November 8th, 2018
This month I was asked to appear in a segment on the ITV morning show Lorraine to discuss the language of cancer. Both the language around cancer and what to say to people that have been diagnosed. You can watch the piece on ITV’s website.
For me this was an exciting opportunity to raise awareness of an important issue. I am often dismayed by the language used in the media around cancer and am acutely aware of how awkward people feel about talking about it, especially to people who have been diagnosed. So, I was thrilled that ITV wanted to address it.
The language of cancer
The language of cancer was something I became aware of in November 2014 when I was diagnosed with breast cancer at the age of 29. As a lover of words, I found the language people started using when talking to me interesting. I discovered I was now in a battle with cancer and one that everyone was sure I would win.
It didn’t sit comfortably with me. What if I lost? Would I have failed as I didn’t fight hard enough? I have no problem with people who do want to use that type of language, and of course it raises a lot of money. But for me, I worry it stops us having realistic conversations about cancer as I can assure you there is no fight to be had.
My ‘fight’ against cancer involved attending a series of appointments and it wasn’t my positive attitude that saw me make a full recovery. While I think it helped me maintain my sanity, it did not secure my survival. Cancer is a complicated disease. The reason I’m still here today is partially luck, and partially that I found it early.
I volunteer for the charity CoppaFeel! to raise awareness of breast cancer in young women and men, and we believe that early detection is the best form of defence. And my worry is that people aren’t looking for the early signs and symptoms because they believe if it does happen to them, they’ll just fight it, so bury their heads in the sand.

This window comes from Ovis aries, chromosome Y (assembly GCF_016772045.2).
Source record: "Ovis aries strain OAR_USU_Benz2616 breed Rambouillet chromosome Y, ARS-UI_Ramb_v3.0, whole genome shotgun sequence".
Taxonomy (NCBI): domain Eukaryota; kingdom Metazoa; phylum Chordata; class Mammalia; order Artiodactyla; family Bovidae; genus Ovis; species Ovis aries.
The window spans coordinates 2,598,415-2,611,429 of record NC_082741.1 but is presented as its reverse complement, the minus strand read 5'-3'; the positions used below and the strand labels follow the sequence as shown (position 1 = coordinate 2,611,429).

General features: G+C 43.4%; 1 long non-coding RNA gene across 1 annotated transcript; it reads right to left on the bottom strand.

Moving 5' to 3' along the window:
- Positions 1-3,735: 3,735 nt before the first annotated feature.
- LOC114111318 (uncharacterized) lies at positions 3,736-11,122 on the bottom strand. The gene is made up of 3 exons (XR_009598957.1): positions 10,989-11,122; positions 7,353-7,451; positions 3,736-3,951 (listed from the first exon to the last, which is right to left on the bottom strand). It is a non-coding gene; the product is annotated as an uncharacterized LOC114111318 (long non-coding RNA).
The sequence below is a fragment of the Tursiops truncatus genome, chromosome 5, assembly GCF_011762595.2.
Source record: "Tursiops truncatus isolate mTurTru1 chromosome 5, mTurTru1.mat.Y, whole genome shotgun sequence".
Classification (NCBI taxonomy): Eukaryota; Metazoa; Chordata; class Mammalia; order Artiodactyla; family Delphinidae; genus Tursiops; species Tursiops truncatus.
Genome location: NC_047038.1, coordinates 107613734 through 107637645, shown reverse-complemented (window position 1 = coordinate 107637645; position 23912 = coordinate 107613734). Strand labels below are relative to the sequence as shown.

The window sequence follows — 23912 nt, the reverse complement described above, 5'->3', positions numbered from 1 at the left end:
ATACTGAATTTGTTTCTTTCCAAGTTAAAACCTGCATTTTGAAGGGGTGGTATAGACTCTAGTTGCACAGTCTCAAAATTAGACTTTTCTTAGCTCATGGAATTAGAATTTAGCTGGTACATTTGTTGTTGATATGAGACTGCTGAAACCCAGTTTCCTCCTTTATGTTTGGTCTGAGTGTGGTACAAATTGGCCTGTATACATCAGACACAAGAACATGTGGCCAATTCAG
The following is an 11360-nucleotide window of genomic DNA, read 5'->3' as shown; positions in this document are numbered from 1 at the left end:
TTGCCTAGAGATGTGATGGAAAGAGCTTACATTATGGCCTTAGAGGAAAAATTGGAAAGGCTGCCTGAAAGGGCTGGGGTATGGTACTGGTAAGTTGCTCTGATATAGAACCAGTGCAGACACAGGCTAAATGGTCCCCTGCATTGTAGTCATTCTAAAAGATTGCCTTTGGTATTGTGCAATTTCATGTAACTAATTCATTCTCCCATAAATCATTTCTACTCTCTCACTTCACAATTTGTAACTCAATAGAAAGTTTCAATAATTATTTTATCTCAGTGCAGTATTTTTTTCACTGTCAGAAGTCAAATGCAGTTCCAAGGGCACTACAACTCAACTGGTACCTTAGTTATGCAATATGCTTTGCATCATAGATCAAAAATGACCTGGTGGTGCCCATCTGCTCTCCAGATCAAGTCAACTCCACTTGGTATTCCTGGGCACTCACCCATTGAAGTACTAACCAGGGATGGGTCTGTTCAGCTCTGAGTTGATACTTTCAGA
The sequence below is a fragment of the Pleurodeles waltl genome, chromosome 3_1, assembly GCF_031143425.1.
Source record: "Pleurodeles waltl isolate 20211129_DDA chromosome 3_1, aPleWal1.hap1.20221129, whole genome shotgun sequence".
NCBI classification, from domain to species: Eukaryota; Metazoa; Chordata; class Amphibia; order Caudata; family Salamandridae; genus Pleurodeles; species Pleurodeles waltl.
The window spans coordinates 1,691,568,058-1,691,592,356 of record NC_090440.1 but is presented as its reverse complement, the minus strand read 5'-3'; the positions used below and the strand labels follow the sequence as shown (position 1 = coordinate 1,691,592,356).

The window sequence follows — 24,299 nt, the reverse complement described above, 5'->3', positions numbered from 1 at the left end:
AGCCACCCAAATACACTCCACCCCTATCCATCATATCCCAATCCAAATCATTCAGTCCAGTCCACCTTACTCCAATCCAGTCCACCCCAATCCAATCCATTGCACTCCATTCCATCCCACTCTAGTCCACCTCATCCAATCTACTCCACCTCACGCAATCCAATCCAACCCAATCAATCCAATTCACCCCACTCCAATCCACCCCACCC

If caught early, many cancers can be very treatable, so it’s time it stopped being a taboo, and we start talking more openly about it. I wanted to say a big thank you for Lorraine and ITV for featuring this topic and to CoppaFeel! for putting me forward to talk about it.
What to say to someone diagnosed with cancer
It’s always difficult to know what to say when someone you care about has been diagnosed with cancer. This is what I found helpful:
- Say something. Even if it’s “I don’t know what to say”. It hurts far more when people don’t contact you or actively avoid you than someone who inadvertently says the wrong thing.
- Ask “How are you today” – generally they’re obviously not going to be ok, but within that will be days that are better or worse than others.
- Be specific – rather than say “let me know if there’s anything I can do to help” say “Shall I bring a pizza round tonight?” – it still gives the other person an option to say no, but you haven’t put the pressure on them to think of a way you can help.
- For me, I didn’t want people telling me I was going to be ok, or that I would fight it and win. – unless you’re a doctor you can’t possibly know (and even they can’t be sure). Let people talk about how they’re really feeling and be there to listen.
- It’s ok to laugh. Maintaining a sense of humour was a big part of the cancer experience for me.
I’m always happy to talk about my experience so feel free to ask me questions or chat to me next time you see me. And if you want to learn more about breast cancer and the signs and symptoms, visit CoppaFeel! or Breast Cancer Care’s websites.